Blu-ray Review: The Fortune - Twilight Time Limited Edition

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Originally released in 1975 and somewhat forgotten ever since, The Fortune is a broad farce set in the ‘20s and directed by the late Mike Nichols. While not without significant issues, it’s worth checking out for the comic interplay between stars Jack Nicholson and Warren Beatty. They portray con men trying to cheat feminine hygiene product heiress Fredrika (Stockard Channing) out of her money. Both Oscar (Nicholson) and Nicky (Beatty) are fairly dim bulbs, but the latter’s Clark Gable-eque suaveness managed to win over Fredrika. The problem is, Nicky’s already married and can’t travel freely with Fredrika due to the Mann Act. A bizarre “love triangle” forms when the single Oscar marries Fredrika only so she and Nicky can do as they please (provided Oscar travels with them).

If that sounds intriguing, know that a limited edition (3,000 copies) Blu-ray of The Fortune has recently been issued by Twilight Time. If it sounds like an unwieldy setup, it might be because writer Carole Eastman (writing under the pseudonym Adrien Joyce) reportedly had her much lengthier screenplay liberally hacked up by Nichols. The big issue with The Fortune is that it plops us into the middle of these characters’ lives without establishing any real context. A title card tells us a bit about the now-archaic Mann Act (Chuck Berry served prison time for violating it with a 14-year-old back in 1962), but the conundrum faced by these characters isn’t sufficiently explored. Oscar’s legal troubles (for which he could be jailed, were it not for Nicky’s intervention) aren’t made satisfactorily clear either.

Fortune cover (215x280).jpgDuring its middle stretch, it’s a lot of fun watching Nicholson and Beatty spar, seemingly competing to see who can out-stupid the other. Oscar’s casual admission that he sometimes feels like offing himself is misinterpreted by Nicky as a suggestion they simply kill Fredrika. As the heiress, Channing (in her first starring role) is game, but underserved by a barely-there role. Once Nicky and Oscar get knee-deep in their inevitably bungled murder plot (much of which is quite funny), Channing has very little to do.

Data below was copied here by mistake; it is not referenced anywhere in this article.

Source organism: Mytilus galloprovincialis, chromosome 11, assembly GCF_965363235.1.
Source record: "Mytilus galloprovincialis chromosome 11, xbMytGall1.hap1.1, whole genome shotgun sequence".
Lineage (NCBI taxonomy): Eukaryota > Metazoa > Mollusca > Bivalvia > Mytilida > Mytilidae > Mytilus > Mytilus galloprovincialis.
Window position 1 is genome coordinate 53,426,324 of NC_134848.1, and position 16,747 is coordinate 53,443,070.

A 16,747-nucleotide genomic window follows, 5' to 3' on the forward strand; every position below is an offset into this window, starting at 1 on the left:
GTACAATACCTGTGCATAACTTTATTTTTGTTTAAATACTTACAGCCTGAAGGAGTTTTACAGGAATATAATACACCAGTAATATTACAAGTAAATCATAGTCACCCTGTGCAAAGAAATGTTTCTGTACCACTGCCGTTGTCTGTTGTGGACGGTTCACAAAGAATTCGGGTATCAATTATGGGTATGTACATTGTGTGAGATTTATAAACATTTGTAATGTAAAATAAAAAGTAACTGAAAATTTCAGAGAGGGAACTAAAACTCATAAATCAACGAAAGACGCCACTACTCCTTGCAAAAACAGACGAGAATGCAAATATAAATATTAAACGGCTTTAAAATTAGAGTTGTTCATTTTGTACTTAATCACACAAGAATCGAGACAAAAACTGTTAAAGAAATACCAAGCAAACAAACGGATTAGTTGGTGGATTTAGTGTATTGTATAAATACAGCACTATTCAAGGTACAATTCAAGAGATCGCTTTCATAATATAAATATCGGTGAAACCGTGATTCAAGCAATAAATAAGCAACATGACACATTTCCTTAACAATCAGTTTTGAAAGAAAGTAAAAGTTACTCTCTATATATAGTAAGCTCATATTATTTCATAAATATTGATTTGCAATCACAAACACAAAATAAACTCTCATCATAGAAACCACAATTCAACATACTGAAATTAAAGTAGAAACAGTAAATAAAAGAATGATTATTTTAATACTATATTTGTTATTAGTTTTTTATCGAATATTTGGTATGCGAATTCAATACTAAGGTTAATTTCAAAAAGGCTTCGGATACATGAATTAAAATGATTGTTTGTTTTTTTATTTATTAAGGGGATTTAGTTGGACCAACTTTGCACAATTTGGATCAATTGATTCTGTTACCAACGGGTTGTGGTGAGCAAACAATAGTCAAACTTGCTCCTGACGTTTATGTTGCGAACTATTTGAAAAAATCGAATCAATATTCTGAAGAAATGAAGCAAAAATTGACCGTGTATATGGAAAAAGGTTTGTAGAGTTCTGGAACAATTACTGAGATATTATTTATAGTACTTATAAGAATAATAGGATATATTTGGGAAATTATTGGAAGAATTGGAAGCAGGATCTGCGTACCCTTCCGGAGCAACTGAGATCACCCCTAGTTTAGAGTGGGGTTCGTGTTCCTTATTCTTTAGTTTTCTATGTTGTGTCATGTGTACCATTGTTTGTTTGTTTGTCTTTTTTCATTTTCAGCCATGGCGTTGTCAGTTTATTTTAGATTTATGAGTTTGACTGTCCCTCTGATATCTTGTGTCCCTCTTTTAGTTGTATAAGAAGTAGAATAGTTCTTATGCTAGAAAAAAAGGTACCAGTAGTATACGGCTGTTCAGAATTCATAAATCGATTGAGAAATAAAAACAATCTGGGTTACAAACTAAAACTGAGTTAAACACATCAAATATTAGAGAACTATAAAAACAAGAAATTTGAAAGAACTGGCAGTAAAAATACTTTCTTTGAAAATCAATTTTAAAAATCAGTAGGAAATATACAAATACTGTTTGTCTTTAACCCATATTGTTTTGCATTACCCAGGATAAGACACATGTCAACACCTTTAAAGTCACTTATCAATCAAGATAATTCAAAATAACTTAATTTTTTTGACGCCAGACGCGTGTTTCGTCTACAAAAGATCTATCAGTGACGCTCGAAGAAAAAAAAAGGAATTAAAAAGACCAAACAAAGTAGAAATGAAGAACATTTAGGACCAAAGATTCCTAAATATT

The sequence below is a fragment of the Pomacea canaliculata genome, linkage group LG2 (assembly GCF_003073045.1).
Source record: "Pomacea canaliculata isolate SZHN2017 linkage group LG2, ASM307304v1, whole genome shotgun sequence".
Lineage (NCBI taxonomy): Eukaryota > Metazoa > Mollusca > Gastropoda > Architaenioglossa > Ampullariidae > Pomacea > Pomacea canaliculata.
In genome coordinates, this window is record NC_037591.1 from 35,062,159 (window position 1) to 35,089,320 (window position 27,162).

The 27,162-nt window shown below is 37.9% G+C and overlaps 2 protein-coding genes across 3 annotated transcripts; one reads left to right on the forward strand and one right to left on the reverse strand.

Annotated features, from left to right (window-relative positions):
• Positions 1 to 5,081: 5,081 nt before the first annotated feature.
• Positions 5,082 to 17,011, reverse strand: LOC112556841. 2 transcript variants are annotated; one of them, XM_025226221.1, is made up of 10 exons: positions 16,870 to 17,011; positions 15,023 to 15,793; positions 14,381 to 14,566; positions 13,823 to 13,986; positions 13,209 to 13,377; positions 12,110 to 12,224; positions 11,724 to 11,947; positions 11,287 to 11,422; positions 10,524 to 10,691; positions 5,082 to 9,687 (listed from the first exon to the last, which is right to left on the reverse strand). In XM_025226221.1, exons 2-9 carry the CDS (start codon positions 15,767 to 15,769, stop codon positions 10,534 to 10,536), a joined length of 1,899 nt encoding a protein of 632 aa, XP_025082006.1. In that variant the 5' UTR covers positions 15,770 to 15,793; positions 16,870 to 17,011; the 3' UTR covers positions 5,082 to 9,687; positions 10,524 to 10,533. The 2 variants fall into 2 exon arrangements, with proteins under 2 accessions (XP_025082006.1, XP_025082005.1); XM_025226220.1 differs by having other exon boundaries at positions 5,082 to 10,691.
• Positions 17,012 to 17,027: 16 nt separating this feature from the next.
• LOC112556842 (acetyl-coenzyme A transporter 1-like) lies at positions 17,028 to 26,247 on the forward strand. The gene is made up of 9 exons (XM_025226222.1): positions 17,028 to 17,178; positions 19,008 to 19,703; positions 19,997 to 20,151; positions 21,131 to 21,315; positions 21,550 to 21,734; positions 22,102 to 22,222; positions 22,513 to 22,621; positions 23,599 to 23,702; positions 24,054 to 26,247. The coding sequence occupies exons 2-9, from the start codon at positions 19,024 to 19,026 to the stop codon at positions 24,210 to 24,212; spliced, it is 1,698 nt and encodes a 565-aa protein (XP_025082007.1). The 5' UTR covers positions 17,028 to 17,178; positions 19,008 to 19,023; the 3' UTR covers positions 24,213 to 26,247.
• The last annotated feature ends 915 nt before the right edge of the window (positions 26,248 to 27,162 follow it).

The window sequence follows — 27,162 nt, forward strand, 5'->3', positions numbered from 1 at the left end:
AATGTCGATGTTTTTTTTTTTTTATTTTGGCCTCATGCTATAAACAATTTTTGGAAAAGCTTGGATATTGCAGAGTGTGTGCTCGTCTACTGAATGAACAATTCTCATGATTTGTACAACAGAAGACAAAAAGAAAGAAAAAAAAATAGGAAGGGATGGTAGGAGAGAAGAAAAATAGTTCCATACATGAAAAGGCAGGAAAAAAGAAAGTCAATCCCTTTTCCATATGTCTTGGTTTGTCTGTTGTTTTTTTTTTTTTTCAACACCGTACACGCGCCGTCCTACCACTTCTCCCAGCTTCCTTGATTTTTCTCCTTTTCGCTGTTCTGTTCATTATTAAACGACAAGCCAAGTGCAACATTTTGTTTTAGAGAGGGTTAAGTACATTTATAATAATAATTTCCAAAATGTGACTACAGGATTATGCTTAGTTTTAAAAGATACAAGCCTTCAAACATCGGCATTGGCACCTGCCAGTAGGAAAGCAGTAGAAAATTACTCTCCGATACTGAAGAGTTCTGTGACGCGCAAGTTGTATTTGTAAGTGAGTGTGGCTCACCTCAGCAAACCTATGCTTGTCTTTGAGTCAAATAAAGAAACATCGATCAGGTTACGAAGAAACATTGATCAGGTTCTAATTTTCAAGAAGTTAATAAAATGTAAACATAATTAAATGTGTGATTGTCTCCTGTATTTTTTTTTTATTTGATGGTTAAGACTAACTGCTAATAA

The ending presents the most significant deficit of the entire film, since there really is no climax to speak of. After building the comic mania and setting up a situation ripe with possibilities, the credits begin to roll almost out of nowhere. There’s no resolution to the story, it just stalls out as suddenly as it started. As a pilot episode to an on-going series, the 88-minute trifle would’ve probably worked well. But as it stands, The Fortune—however many genuinely funny moments are sprinkled throughout—reeks of utter pointlessness.

Twilight Time’s 1080p high definition presentation is eye-pleasing, with John Alonzo’s period-evoking cinematography looking naturally grainy and reasonably sharp. Incidentally, Alonzo also shot the Jon Voight vehicle Conrack, another limited edition Blu-ray release from Twilight Time. The audio is offered as a DTS-HD MA mono mix, which is absolutely fine without being remarkable in any way. An isolated music-and-effects track is the release’s sole special feature.

Given the presence of legends like Mike Nichols, Warren Beatty, and Jack Nicholson, The Fortune remains worthy of reissue and rediscovery. But its narrative shortcomings ensure its long-term designation as a footnote in all of their careers. For ordering information, visit Twilight Time’s distributor Screen Archives.

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Chaz Lipp writes for The Morton Report.

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